"We had the most wonderful time," she says. "I treasure every minute of it."

They were married five years, two of which Harriet Fulbright spent tending to her invalid husband after a stroke left him partially paralyzed.

Senator Fulbright was far too "wily" to ask his wife to carry on his work, she says, but before he died in 1995 at the age of 89, he did say he didn't want to be enshrined in a marble bust.

"He had extremely strong opinions, so most people don't think of him as modest or humble," says his widow, who in April was named executive director of the President's Committee for the Arts and the Humanities.

"But about himself he hated the idea of people spending lots of money. He didn't mind his ideas, but not his body."

So Fulbright came up with a plan to immortalize not her husband's face but his ideas.

She paired the foundation she created to carry on his work with the University of Maryland, College Park, to build a Fulbright International Center on the suburban Washington campus. Last month, the university announced an $11 million campaign to finance the three-building complex.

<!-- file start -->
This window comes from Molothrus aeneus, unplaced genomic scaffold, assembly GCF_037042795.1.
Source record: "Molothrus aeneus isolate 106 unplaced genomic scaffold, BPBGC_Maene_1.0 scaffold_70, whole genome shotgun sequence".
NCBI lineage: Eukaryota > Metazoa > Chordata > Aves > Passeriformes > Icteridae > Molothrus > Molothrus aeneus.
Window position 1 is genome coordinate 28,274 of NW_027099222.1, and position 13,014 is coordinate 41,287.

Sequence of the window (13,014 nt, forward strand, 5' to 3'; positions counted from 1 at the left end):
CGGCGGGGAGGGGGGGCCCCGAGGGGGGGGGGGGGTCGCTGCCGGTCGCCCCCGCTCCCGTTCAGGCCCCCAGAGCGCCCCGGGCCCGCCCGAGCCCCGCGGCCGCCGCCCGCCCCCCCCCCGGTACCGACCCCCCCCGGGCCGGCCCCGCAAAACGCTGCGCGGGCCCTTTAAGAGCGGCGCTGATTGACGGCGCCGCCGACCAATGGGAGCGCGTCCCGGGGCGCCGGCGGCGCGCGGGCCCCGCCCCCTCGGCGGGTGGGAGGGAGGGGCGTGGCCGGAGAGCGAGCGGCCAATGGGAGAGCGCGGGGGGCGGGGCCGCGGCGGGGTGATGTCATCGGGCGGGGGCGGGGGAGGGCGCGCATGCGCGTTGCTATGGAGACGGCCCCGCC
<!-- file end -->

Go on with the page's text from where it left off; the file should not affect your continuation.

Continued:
Fulbright, 64, leaves this week for London, Paris and Barcelona, Spain, to discuss continuing Fulbright programs and proposed new ones -- including a pilot exchange for high school students.

And yes, she will speak. Notwithstanding her early unease, her speeches today have all the classic ingredients of success: original thinking, inspiration, humor -- and a surprising amount of sex. They may be sampled at http: //www.umd.edu/FIC.

Patricia Meisol